All-over body tan physically impossible
4 August 2010
MRC-funded researchers at the University of Edinburgh have found that an even tan may be impossible to achieve as some areas of the body are much more resistant to tanning than others.
The team carried out the study, published in the journal Experimental Dermatology, to assess why different kinds of skin cancer tend to be found in different parts of the body. The results showed that the human body is made up of different units of skin that respond differently to sunshine and which offer different degrees of protection against the harmful effects of sunshine.
Patches of skin of 100 volunteers were exposed to six doses of UVB on two areas of their body; their back and their buttock. The team found that the buttock is much more resistant to sunshine than the back, but when this skin does go red, it tans less well than other areas of the body. Having freckles also made it harder for a volunteer to achieve a suntan.
Within 24 hours of exposure to sunlight, skin normally has a rush of blood to the surface, causing redness. Researchers say this redness is often confused with the start of tanning, but in fact is the skin’s signal that it has been damaged.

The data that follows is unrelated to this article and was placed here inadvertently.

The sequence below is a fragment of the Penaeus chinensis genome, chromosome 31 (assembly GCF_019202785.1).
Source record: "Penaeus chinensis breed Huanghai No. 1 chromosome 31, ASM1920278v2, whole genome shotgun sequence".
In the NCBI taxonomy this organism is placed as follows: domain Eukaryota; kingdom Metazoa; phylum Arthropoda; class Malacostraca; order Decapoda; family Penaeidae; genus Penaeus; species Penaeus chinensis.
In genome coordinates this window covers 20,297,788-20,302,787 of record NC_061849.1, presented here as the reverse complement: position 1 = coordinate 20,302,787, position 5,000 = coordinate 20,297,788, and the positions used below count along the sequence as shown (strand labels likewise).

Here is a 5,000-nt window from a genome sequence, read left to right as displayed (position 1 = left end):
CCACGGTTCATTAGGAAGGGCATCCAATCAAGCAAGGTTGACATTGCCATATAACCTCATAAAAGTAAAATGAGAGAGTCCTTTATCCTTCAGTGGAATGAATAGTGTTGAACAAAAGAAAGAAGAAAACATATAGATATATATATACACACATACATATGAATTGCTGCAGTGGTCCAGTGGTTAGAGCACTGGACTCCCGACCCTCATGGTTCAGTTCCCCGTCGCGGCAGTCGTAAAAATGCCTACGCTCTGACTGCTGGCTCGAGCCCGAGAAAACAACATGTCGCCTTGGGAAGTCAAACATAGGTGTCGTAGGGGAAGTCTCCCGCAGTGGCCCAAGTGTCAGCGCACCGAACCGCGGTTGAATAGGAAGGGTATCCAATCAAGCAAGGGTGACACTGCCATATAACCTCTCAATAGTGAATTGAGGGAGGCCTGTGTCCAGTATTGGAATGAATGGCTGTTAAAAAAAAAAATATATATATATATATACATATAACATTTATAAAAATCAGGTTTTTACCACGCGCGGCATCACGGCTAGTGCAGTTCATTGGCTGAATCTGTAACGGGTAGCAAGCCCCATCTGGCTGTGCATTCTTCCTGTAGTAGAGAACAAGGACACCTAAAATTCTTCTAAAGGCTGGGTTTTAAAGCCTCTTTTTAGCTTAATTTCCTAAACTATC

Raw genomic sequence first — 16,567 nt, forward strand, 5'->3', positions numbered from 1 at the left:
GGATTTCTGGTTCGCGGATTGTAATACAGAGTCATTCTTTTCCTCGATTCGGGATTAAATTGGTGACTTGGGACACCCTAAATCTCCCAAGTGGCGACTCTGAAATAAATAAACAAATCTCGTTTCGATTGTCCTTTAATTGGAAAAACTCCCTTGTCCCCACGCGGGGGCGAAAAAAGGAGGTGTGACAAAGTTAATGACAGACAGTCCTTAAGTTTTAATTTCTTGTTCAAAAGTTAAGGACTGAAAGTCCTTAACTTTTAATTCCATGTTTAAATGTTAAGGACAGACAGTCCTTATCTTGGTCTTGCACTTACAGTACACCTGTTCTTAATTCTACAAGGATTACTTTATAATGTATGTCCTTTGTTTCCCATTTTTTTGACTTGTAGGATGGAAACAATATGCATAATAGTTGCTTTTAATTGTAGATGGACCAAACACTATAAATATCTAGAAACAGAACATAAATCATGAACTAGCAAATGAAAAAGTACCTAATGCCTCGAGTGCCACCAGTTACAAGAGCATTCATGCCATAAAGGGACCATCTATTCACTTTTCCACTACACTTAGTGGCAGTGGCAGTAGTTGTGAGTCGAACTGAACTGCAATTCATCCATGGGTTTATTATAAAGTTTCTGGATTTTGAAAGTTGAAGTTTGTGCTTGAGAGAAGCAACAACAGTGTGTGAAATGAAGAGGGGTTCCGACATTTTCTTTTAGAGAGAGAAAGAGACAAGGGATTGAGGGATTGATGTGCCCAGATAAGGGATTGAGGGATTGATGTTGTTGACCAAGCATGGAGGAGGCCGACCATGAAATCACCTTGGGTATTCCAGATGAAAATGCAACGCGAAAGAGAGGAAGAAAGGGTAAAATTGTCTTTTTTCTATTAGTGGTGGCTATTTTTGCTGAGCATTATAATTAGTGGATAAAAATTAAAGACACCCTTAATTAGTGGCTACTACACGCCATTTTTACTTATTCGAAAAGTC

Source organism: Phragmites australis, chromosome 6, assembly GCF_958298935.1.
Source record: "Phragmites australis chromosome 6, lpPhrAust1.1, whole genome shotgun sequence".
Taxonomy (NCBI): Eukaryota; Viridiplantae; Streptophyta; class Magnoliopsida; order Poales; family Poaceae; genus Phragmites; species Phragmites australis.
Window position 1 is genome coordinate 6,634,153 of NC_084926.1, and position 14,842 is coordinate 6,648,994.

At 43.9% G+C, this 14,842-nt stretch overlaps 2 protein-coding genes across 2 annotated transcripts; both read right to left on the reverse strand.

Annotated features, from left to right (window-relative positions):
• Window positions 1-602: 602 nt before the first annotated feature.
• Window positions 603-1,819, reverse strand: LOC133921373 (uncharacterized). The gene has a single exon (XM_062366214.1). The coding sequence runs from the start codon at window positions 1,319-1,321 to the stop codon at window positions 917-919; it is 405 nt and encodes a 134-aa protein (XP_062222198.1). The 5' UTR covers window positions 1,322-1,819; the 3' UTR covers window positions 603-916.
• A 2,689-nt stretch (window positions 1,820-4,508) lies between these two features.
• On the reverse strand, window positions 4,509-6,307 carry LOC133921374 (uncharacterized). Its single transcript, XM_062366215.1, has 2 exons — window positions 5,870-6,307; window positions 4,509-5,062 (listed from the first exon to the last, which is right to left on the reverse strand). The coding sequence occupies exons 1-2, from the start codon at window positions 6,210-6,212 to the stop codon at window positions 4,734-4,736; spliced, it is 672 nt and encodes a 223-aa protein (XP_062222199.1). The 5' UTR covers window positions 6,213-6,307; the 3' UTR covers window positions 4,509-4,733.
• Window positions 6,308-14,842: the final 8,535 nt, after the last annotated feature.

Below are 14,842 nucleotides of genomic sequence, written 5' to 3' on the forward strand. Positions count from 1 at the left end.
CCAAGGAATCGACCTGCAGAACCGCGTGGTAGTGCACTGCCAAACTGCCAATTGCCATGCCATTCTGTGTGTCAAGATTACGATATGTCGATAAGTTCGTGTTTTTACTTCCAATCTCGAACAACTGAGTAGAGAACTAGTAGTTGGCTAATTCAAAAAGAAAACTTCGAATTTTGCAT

After seven days, the volunteers’ skin was analysed to find what colour remained after the redness had died down. This colour, which we would recognise as a suntan, comes from the skin’s production of melanin, a defence that blocks the skin absorbing too much harmful UVB radiation.
Professor Jonathan Rees of the University of Edinburgh said:
“One of the real puzzles about melanoma is why the numbers of tumours differ so much depending on body site. Our work shows that in one sense we are all made up of different units of skin, which respond differently to sunshine, and which all may afford different degrees of protection against the harmful effects of sunshine.”
The research forms part of the MRC’s ongoing work to explore the body’s resilience to disease and degeneration, and to help researchers understand how this may be exploited to find new treatments for diseases such as cancer.